history meme | three inventions ∙ alberto santos dumont’s 14-bis
In October 23, 1906 the Brazilian Alberto Santos Dumont made the first mechanical flight on a heavier-than-air machine: at 4 p.m. his airplane, the “14-bis”, rose from the ground and traveled the distance of 60 meters at a height of 2 to 3 meters: a small flight for a man but a great flight for humanity!
On November 12, he set the first aviation record in the world, flying 220 meters in 21 ½ seconds with members of the Aero-Club du France in attendance. This won Santos Dumont a prize of 1500 francs for making the first flight over 100 meters. The flight was observed by officials from what would become the Federation Aeronautique Internationale (the designated keeper of aviation records), and was credited the first mechanical flight in the world.
When Santos Dumont decided to attack the problem of the mechanical flight, this conception was considered utopian by his contemporaries, and remained so until 1905. After Dumont’s flight, nobody doubted more of the possibility of the mechanical flight. French Captain Ferber in his book “Aviation” written in 1907, says: “The Brazilian inventor has proved that flying machines can fly,” which is equivalent to saying that until then nobody else had. [x]
But didn’t the Wright Brothers precede him by three years? Or am I missing something?
I love this so much, I’m pasting it in wholesale. From Ian Bogost, of Georgia Institute of Technology, writing in the LA Review:
MOOCs are a kind of entertainment media. We are living in an age of para-educationalism: TED Talks, “big idea” books, and the professional lecture circuit have reconfigured the place of ideas (of a certain kind) in the media mainstream. Flattery, attention, the appeal of celebrity, the aspiration to become a member of a certain community, and other triumphs of personality have become the currency of thinking, even as anti-intellectualism remains ascendant. MOOCs buttress this situation, one in which the professor is meant to become an entertainer more than an educator or a researcher. The fact that MOOC proponents have even toyed with the idea of hiring actors to present video lectures only underscores the degree to which MOOCs aspire to reinvent education as entertainment.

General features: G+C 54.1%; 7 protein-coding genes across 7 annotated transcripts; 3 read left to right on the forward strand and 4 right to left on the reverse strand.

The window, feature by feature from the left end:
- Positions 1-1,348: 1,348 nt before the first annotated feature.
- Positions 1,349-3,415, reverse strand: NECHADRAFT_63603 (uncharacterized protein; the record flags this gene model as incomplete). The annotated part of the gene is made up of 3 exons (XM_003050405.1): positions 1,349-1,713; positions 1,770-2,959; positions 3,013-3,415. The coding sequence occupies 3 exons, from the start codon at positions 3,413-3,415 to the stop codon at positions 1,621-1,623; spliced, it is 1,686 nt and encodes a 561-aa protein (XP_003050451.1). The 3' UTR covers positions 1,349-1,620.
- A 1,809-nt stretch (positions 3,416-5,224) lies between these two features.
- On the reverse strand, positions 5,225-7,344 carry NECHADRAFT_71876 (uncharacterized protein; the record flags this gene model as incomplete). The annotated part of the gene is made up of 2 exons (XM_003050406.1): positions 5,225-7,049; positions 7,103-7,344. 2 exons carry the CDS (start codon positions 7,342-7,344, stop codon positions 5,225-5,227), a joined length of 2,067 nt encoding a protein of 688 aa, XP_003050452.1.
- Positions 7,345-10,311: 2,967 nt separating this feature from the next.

Cruel Intentions (1999) — Ghost-written at the same time as She’s All That. Shyamalan worked on one script during the day and the other at night. He slept standing up in a closet for six minutes at a time.
Dangerous Liasons (1988) — This is just a warm-up for Cruel Intentions, so it makes perfect sense that a young Shyamalan cut his teeth on it.
Can’t Hardly Wait (1998) — Credited as “M. Day Shyamalan.”
She’s The Man (2006) — This gender-bending teen Shakespeare adaptation gave rise to a lifelong friendship between Shyamalan and Amanda Bynes. He plans to appear at any of her future court dates.
The Happening (2008) — Took his name off it out of embarrassment.
Clever. You almost had me there.